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Hurricane Preparedness: Check your supplies, evacuation zone and more

Hurricane season is upon us yet again. Here are questions to ask yourself right now before a storm happens to threaten the East Coast.
Credit: JIM WATSON/AFP/Getty Images
A couple walks their dogs on Bayshore Boulevard in Tampa, Florida, on September 10, 2017, where Tampa residents are fleeing the evacuation zones ahead of Hurricane Irma's landfall.

NORFOLK, Va. (WVEC) -- Although June 1 marks the official start of the Atlantic hurricane season, states along the East Coast encourage people to be ready ahead of the start date.

Hurricane Preparedness Week takes place May 6 through May 12, reminding everyone to start gathering items and having evacuation plans set before the season begins. Forecasters expect it to be a busy one with 14 tropical storms.

Of those, seven are predicted to become hurricanes with wind speeds in excess of 74 miles per hour and three of those could be major, with wind speeds of 111 miles per hour or greater.

That's meteorologists' "best guess" at the moment. Remember: it only takes one storm in a busy or even quiet year to become memorable.

The 13News Now Hurricane Guide provides valuable information that can help you ensure that you and your family are ready.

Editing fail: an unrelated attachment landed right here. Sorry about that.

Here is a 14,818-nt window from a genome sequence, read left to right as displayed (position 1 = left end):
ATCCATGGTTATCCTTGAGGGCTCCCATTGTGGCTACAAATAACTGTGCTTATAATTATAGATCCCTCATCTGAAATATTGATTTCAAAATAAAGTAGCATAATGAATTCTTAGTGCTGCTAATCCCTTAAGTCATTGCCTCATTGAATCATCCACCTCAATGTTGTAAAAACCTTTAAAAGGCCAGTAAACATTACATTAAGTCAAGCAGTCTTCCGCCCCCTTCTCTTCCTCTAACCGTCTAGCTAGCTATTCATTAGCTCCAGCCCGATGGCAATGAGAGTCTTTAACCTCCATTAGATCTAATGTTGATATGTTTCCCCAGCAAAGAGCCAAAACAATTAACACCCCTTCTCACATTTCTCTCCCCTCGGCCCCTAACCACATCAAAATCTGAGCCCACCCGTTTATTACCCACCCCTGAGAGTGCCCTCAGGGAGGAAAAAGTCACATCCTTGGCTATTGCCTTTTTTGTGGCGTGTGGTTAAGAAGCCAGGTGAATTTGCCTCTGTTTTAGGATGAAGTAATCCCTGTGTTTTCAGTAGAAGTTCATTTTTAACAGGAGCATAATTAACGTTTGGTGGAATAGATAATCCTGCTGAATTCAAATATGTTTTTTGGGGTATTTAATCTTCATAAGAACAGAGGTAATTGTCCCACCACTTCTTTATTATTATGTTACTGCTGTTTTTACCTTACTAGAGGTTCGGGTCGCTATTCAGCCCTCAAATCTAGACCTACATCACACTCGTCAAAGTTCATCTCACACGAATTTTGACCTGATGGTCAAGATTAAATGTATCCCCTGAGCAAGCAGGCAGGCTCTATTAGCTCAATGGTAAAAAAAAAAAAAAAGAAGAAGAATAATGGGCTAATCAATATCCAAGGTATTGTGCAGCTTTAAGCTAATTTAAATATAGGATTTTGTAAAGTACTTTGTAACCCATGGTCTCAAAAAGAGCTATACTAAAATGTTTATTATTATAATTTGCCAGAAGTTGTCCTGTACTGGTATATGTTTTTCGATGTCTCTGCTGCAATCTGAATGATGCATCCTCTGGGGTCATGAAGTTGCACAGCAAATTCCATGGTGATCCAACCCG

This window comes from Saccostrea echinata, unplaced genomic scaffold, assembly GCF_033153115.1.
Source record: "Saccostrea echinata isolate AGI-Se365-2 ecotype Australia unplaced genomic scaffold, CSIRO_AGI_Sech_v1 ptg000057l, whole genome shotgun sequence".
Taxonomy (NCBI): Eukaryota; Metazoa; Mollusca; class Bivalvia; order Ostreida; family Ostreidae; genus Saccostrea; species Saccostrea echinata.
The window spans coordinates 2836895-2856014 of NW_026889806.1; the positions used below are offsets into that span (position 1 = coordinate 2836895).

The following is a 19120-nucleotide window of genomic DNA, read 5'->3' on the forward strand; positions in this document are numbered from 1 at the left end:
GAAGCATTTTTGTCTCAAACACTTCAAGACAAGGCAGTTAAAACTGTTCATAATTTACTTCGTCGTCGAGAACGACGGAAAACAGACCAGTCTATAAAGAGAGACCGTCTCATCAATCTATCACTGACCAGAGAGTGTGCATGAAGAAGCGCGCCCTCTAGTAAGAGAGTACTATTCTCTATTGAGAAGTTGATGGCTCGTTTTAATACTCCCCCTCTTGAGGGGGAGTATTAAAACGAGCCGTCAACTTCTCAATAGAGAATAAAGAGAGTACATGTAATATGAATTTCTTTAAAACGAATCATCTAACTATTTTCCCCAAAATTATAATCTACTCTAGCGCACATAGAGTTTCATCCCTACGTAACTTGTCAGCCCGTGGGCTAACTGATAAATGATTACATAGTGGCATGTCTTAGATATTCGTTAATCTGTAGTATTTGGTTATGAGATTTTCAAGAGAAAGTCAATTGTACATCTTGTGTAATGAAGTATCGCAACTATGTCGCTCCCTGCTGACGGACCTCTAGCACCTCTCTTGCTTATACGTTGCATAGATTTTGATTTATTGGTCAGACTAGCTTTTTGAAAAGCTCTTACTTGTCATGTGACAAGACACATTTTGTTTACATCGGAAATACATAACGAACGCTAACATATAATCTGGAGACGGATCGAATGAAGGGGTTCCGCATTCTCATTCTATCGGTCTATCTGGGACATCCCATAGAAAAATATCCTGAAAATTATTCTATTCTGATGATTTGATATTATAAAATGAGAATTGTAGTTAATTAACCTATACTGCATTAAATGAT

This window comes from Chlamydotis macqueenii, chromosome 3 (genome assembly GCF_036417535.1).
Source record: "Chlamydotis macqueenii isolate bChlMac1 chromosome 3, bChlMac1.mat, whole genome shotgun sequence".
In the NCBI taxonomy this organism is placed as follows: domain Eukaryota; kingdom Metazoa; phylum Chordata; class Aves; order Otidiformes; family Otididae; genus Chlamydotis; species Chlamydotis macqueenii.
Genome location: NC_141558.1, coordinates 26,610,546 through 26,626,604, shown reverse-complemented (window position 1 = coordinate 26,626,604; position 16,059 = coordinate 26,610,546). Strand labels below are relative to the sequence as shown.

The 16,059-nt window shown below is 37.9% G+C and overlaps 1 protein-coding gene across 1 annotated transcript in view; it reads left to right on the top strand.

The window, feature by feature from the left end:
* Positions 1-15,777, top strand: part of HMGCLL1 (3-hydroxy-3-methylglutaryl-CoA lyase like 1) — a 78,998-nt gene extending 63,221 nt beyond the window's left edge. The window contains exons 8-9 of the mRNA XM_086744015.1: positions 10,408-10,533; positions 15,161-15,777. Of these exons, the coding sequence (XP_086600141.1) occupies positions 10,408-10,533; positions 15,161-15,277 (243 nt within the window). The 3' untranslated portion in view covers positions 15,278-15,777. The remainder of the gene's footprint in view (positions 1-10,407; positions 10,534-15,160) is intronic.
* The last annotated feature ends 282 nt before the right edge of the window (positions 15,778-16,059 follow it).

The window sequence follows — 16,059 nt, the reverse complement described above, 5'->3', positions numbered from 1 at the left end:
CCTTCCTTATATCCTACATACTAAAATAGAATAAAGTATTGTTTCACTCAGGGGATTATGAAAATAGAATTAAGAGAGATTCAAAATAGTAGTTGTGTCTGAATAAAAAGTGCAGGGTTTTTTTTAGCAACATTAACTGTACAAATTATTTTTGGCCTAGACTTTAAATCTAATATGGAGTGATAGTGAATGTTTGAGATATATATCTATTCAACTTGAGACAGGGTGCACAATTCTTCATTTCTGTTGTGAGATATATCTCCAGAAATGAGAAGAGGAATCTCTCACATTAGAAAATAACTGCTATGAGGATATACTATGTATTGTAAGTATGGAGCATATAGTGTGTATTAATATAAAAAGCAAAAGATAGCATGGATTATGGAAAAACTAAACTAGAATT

Here are some questions to ask yourself ahead of this season and those to come:

Am I in an evacuation zone?

The State of Virginia encourages everyone to Know Your Zone. The Department of Emergency Management offers an array of information when it comes to hurricane preparedness, including a map showing all of the state's tiered evacuation zones and evacuation routes.

What do I need in my supply kit?

You'll want to have enough non-perishable food, medicines and water to last each person in your family for at least one week. Don't forget cash -- ATMs won't work if the power goes out -- and batteries for cell phones, radios and other devices.

Preparing for a hurricane: Here are the supplies you need.

Is my stuff protected?

If something happens with your belongings and property, you'll want to land back on your feet as quickly as possible. Check through your renter or homeowner insurance.

Consider flood insurance, too. But remember: there usually is a 30-day waiting period for it to go into effect, and you don't want to get it after the storm.

What's a watch? What's a warning?

You'll have some 48 hours if a hurricane watch is issued for your area and even less time if a warning is issued -- here's what they mean. That's not quite the time to get your supplies ready to go but the time to act -- and move, if you have to.

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